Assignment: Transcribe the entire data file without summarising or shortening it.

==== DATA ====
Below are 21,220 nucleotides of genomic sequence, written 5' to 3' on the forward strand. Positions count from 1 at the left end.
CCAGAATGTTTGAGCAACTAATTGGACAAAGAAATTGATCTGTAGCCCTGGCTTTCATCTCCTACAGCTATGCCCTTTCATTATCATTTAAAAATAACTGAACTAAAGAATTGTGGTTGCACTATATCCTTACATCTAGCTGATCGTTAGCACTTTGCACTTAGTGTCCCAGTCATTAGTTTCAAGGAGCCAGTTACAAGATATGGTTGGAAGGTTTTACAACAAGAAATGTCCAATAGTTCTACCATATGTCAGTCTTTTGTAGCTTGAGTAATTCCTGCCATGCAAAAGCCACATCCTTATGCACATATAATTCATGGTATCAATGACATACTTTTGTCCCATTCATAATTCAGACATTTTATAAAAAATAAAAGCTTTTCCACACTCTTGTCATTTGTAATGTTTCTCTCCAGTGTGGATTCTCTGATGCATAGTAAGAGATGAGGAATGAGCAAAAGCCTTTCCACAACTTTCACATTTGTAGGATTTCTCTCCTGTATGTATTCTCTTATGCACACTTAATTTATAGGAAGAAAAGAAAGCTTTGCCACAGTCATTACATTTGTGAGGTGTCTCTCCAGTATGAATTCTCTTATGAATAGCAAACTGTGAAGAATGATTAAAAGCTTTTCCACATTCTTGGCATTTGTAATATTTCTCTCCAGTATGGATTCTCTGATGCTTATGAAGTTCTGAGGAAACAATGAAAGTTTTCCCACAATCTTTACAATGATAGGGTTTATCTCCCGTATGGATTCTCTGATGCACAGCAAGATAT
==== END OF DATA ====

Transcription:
Below are 21,220 nucleotides of genomic sequence, written 5' to 3' on the forward strand. Positions count from 1 at the left end.
CCAGAATGTTTGAGCAACTAATTGGACAAAGAAATTGATCTGTAGCCCTGGCTTTCATCTCCTACAGCTATGCCCTTTCATTATCATTTAAAAATAACTGAACTAAAGAATTGTGGTTGCACTATATCCTTACATCTAGCTGATCGTTAGCACTTTGCACTTAGTGTCCCAGTCATTAGTTTCAAGGAGCCAGTTACAAGATATGGTTGGAAGGTTTTACAACAAGAAATGTCCAATAGTTCTACCATATGTCAGTCTTTTGTAGCTTGAGTAATTCCTGCCATGCAAAAGCCACATCCTTATGCACATATAATTCATGGTATCAATGACATACTTTTGTCCCATTCATAATTCAGACATTTTATAAAAAATAAAAGCTTTTCCACACTCTTGTCATTTGTAATGTTTCTCTCCAGTGTGGATTCTCTGATGCATAGTAAGAGATGAGGAATGAGCAAAAGCCTTTCCACAACTTTCACATTTGTAGGATTTCTCTCCTGTATGTATTCTCTTATGCACACTTAATTTATAGGAAGAAAAGAAAGCTTTGCCACAGTCATTACATTTGTGAGGTGTCTCTCCAGTATGAATTCTCTTATGAATAGCAAACTGTGAAGAATGATTAAAAGCTTTTCCACATTCTTGGCATTTGTAATATTTCTCTCCAGTATGGATTCTCTGATGCTTATGAAGTTCTGAGGAAACAATGAAAGTTTTCCCACAATCTTTACAATGATAGGGTTTATCTCCCGTATGGATTCTCTGATGCACAGCAAGATAT